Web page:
“What will happen with reopening?” Cuomo remarked May 20, on the day the Capital Region reopened for phase one. “Whatever we make happen. There is no predestined course. What will happen is a consequence of our choices and a consequence of our actions,” he said. “If people are smart and responsible and if employers and employees are responsible, then you will see the infection rate stay low. If people get arrogant, if people get cocky, if people get casual or people become undisciplined – you will see that infection rate go up. It is that simple. It has always been about what we do.”   

The governor also announced on Wednesday that religious gatherings of no more than 10 people will be allowed as long as statewide social distancing measures are enforced and participants wear masks. Earlier in the week, Cuomo announced racecourses – such as Saratoga Race Course and the Saratoga Casino’s harness track - may open June 1 without fans. NYRA subsequently announced the Belmont meet will get underway June 3 and will concludes July 12. The Saratoga meet is slated to open four days later.   

“Do your part: wear a mask. It is amazing how effective that mask actually is,” Cuomo said Wednesday, pointing to statistics that show frontline workers - downstate hospital employees, transit workers, NYPD and FDNY/EMT workers – each having lower infection rates than the general population. “How can they all have a lower infection rate? They’re wearing the mask,” Cuomo said. “The mask works. It’s in the data.”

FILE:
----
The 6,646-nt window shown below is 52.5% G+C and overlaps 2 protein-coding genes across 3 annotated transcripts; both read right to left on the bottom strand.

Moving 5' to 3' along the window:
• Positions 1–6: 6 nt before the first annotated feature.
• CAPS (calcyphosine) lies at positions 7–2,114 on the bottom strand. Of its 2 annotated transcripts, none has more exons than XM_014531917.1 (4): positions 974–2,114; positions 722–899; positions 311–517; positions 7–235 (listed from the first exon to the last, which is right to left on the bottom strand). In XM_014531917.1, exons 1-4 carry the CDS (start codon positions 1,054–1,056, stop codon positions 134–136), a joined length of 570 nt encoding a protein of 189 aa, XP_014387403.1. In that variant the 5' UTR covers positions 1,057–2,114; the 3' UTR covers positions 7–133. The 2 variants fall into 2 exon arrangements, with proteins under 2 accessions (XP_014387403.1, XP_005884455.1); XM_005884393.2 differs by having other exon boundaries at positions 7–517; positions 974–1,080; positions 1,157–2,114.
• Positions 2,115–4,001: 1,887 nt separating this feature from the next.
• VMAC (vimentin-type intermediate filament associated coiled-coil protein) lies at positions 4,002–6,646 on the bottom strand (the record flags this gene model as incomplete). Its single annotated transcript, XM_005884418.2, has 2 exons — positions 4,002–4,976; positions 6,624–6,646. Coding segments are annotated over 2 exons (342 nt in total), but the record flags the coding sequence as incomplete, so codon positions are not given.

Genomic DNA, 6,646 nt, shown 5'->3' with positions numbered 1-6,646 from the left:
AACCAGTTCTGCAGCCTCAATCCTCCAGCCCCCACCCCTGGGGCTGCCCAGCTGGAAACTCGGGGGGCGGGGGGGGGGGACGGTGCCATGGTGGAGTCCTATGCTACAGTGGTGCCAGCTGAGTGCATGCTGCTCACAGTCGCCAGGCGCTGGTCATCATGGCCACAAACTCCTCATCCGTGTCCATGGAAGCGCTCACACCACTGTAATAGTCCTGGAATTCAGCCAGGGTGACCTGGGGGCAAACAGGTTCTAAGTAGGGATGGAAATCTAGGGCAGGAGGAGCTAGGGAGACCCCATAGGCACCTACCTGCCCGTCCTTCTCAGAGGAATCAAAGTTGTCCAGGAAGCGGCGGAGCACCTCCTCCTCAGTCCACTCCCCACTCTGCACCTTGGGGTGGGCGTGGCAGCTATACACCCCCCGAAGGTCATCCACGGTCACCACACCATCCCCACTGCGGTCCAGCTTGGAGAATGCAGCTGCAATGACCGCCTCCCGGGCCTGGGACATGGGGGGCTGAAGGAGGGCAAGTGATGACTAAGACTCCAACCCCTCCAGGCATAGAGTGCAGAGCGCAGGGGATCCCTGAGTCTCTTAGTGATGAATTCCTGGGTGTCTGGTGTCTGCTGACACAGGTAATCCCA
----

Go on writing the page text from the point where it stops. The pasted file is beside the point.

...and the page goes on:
Meeting the metrics and maintaining control over the virus spread is key to remaining “open,” as well as in moving forward through the series of successive phases that will see the reopening of an ever-increasing number of additional businesses. That holds true for the entire “Capital Region” designation. The Capital Region sector is comprised of eight counties: Albany, Columbia, Greene, Saratoga, Schenectady, Rensselaer, Warren, Washington. 

There are four reopening phases in all, and 14 days - or less, should metrics not increase, as deemed by regional leaders –  are in between the phases. Those phases and dates are:

Potentially June 3 or sooner - Phase Two: Professional Services (which includes hairdressers and salons), Retail, Administrative Support, Real Estate / Rental and Leasing.

Potentially June 17 or sooner - Phase Three: Restaurants /
Food Services.

Potentially July 1 or sooner - Phase Four: Arts / Entertainment / Recreation, Education. 

For businesses: Business plans do not need to be submitted to a state or local agency for approval, but must be retained on the premises of the business and must be made available to the New York State Department of Health (DOH) or local health or safety authorities in the event of an inspection. 

An entire range of resources for businesses and residents are available via the city’s website. For questions on the re-opening plan for NY State and how it affects Saratoga Springs, email This email address is being protected from spambots. You need JavaScript enabled to view it. or This email address is being protected from spambots. You need JavaScript enabled to view it., or call 518-587-3550, ext. 2627. If calling, leave your name, address and a call back number.